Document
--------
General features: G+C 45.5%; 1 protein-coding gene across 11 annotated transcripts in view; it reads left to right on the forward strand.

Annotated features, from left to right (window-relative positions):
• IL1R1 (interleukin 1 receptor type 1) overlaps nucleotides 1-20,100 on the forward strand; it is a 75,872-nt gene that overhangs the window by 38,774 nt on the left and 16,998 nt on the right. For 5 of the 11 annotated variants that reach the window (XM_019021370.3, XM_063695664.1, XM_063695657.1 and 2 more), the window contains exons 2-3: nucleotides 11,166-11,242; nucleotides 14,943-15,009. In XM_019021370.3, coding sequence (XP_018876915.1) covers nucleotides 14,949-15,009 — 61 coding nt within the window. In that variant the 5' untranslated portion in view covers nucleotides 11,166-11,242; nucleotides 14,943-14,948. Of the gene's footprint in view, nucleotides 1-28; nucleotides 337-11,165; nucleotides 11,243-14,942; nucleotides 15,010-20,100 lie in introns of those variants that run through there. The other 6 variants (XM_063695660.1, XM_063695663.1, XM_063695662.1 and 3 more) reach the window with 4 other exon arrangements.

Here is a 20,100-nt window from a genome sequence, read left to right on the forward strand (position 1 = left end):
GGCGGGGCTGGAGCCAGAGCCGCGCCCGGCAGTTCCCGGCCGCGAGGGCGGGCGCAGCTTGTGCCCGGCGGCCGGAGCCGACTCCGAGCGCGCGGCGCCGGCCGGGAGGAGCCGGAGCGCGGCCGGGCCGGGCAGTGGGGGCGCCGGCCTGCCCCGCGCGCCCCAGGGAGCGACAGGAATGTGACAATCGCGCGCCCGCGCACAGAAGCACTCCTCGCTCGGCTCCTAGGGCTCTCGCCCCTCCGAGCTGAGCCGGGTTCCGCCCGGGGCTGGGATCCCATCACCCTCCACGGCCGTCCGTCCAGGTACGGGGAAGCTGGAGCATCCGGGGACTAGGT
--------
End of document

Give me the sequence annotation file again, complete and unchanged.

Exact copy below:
General features: G+C 45.5%; 1 protein-coding gene across 11 annotated transcripts in view; it reads left to right on the forward strand.

Annotated features, from left to right (window-relative positions):
• IL1R1 (interleukin 1 receptor type 1) overlaps nucleotides 1-20,100 on the forward strand; it is a 75,872-nt gene that overhangs the window by 38,774 nt on the left and 16,998 nt on the right. For 5 of the 11 annotated variants that reach the window (XM_019021370.3, XM_063695664.1, XM_063695657.1 and 2 more), the window contains exons 2-3: nucleotides 11,166-11,242; nucleotides 14,943-15,009. In XM_019021370.3, coding sequence (XP_018876915.1) covers nucleotides 14,949-15,009 — 61 coding nt within the window. In that variant the 5' untranslated portion in view covers nucleotides 11,166-11,242; nucleotides 14,943-14,948. Of the gene's footprint in view, nucleotides 1-28; nucleotides 337-11,165; nucleotides 11,243-14,942; nucleotides 15,010-20,100 lie in introns of those variants that run through there. The other 6 variants (XM_063695660.1, XM_063695663.1, XM_063695662.1 and 3 more) reach the window with 4 other exon arrangements.

Here is a 20,100-nt window from a genome sequence, read left to right on the forward strand (position 1 = left end):
GGCGGGGCTGGAGCCAGAGCCGCGCCCGGCAGTTCCCGGCCGCGAGGGCGGGCGCAGCTTGTGCCCGGCGGCCGGAGCCGACTCCGAGCGCGCGGCGCCGGCCGGGAGGAGCCGGAGCGCGGCCGGGCCGGGCAGTGGGGGCGCCGGCCTGCCCCGCGCGCCCCAGGGAGCGACAGGAATGTGACAATCGCGCGCCCGCGCACAGAAGCACTCCTCGCTCGGCTCCTAGGGCTCTCGCCCCTCCGAGCTGAGCCGGGTTCCGCCCGGGGCTGGGATCCCATCACCCTCCACGGCCGTCCGTCCAGGTACGGGGAAGCTGGAGCATCCGGGGACTAGGT